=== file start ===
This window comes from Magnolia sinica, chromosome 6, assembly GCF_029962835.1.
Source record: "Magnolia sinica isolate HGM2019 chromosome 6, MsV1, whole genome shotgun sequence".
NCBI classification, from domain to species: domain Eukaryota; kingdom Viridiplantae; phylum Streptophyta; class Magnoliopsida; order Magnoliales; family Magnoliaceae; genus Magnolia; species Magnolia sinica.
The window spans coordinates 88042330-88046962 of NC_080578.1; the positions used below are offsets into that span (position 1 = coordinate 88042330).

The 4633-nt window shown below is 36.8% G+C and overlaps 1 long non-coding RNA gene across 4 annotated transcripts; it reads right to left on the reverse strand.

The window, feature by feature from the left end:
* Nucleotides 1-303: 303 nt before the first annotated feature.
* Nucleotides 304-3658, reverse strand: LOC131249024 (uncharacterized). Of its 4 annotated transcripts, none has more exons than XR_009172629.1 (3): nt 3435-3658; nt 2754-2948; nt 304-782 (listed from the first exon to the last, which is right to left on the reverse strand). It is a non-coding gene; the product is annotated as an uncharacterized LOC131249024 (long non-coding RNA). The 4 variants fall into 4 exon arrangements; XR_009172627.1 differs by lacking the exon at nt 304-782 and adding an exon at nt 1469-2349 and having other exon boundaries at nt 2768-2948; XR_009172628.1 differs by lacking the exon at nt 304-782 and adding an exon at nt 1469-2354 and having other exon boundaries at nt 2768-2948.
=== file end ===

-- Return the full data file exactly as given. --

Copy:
This window comes from Magnolia sinica, chromosome 6, assembly GCF_029962835.1.
Source record: "Magnolia sinica isolate HGM2019 chromosome 6, MsV1, whole genome shotgun sequence".
NCBI classification, from domain to species: domain Eukaryota; kingdom Viridiplantae; phylum Streptophyta; class Magnoliopsida; order Magnoliales; family Magnoliaceae; genus Magnolia; species Magnolia sinica.
The window spans coordinates 88042330-88046962 of NC_080578.1; the positions used below are offsets into that span (position 1 = coordinate 88042330).

The 4633-nt window shown below is 36.8% G+C and overlaps 1 long non-coding RNA gene across 4 annotated transcripts; it reads right to left on the reverse strand.

The window, feature by feature from the left end:
* Nucleotides 1-303: 303 nt before the first annotated feature.
* Nucleotides 304-3658, reverse strand: LOC131249024 (uncharacterized). Of its 4 annotated transcripts, none has more exons than XR_009172629.1 (3): nt 3435-3658; nt 2754-2948; nt 304-782 (listed from the first exon to the last, which is right to left on the reverse strand). It is a non-coding gene; the product is annotated as an uncharacterized LOC131249024 (long non-coding RNA). The 4 variants fall into 4 exon arrangements; XR_009172627.1 differs by lacking the exon at nt 304-782 and adding an exon at nt 1469-2349 and having other exon boundaries at nt 2768-2948; XR_009172628.1 differs by lacking the exon at nt 304-782 and adding an exon at nt 1469-2354 and having other exon boundaries at nt 2768-2948.